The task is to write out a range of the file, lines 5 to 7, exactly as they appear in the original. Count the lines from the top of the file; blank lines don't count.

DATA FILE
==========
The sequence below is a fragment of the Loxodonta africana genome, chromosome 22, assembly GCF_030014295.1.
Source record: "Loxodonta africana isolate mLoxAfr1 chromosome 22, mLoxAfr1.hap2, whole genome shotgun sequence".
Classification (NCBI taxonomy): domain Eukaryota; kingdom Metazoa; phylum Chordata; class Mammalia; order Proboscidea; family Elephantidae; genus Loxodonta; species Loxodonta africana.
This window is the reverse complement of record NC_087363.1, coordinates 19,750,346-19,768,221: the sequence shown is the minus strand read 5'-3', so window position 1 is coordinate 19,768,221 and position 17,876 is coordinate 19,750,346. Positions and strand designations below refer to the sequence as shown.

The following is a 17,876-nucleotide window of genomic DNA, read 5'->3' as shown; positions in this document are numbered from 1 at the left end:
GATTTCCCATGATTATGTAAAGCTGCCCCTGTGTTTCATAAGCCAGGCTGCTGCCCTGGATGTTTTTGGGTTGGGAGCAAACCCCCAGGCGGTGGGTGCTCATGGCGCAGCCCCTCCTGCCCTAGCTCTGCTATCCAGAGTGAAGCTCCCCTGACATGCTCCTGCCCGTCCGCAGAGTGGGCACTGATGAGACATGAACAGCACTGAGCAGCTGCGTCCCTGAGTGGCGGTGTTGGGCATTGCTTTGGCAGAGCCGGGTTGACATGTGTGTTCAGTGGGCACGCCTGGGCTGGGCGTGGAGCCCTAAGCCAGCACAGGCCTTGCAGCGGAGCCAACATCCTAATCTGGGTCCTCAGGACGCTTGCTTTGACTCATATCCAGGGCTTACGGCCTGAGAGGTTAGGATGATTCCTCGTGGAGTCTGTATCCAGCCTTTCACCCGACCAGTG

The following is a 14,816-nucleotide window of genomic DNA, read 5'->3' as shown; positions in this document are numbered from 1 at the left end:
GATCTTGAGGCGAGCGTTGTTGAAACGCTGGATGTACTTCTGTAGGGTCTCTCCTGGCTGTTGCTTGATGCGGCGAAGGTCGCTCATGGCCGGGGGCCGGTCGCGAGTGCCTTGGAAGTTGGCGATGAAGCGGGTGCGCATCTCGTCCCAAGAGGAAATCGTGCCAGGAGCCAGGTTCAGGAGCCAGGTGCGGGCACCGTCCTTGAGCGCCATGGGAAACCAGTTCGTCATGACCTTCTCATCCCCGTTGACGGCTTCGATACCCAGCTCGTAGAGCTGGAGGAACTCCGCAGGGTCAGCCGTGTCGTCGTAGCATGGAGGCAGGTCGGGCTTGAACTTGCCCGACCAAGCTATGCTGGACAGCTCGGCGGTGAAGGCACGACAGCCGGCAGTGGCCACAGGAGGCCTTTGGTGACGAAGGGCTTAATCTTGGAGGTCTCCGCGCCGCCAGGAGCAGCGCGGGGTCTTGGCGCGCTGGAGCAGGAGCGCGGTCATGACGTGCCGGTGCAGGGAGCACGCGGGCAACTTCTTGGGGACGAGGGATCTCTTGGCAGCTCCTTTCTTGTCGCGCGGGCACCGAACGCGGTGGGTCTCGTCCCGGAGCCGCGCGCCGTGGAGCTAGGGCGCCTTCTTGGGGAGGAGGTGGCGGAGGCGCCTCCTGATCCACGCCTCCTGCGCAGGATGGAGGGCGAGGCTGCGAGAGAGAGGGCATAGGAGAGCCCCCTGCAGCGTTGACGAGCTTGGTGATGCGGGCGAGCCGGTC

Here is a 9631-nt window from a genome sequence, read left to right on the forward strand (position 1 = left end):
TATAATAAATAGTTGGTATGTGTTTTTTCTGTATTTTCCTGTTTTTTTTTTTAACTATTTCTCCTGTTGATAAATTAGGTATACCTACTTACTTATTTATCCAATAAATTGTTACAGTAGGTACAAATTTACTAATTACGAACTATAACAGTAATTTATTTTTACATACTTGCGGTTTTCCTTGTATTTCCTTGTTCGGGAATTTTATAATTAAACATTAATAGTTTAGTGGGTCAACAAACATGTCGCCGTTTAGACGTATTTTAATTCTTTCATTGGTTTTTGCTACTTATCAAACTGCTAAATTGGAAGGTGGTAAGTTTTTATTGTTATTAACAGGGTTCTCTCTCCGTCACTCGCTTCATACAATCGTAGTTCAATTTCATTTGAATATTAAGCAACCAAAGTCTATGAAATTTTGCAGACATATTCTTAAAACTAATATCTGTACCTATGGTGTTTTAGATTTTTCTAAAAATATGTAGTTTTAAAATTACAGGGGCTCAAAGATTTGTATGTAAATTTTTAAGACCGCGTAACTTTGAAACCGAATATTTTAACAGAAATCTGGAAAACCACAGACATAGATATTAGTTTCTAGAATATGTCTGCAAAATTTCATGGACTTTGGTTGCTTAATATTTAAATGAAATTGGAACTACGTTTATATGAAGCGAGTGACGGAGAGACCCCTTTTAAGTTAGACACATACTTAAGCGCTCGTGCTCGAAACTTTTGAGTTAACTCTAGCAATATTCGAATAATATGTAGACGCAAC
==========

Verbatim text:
The following is a 17,876-nucleotide window of genomic DNA, read 5'->3' as shown; positions in this document are numbered from 1 at the left end:
GATTTCCCATGATTATGTAAAGCTGCCCCTGTGTTTCATAAGCCAGGCTGCTGCCCTGGATGTTTTTGGGTTGGGAGCAAACCCCCAGGCGGTGGGTGCTCATGGCGCAGCCCCTCCTGCCCTAGCTCTGCTATCCAGAGTGAAGCTCCCCTGACATGCTCCTGCCCGTCCGCAGAGTGGGCACTGATGAGACATGAACAGCACTGAGCAGCTGCGTCCCTGAGTGGCGGTGTTGGGCATTGCTTTGGCAGAGCCGGGTTGACATGTGTGTTCAGTGGGCACGCCTGGGCTGGGCGTGGAGCCCTAAGCCAGCACAGGCCTTGCAGCGGAGCCAACATCCTAATCTGGGTCCTCAGGACGCTTGCTTTGACTCATATCCAGGGCTTACGGCCTGAGAGGTTAGGATGATTCCTCGTGGAGTCTGTATCCAGCCTTTCACCCGACCAGTG

The following is a 14,816-nucleotide window of genomic DNA, read 5'->3' as shown; positions in this document are numbered from 1 at the left end: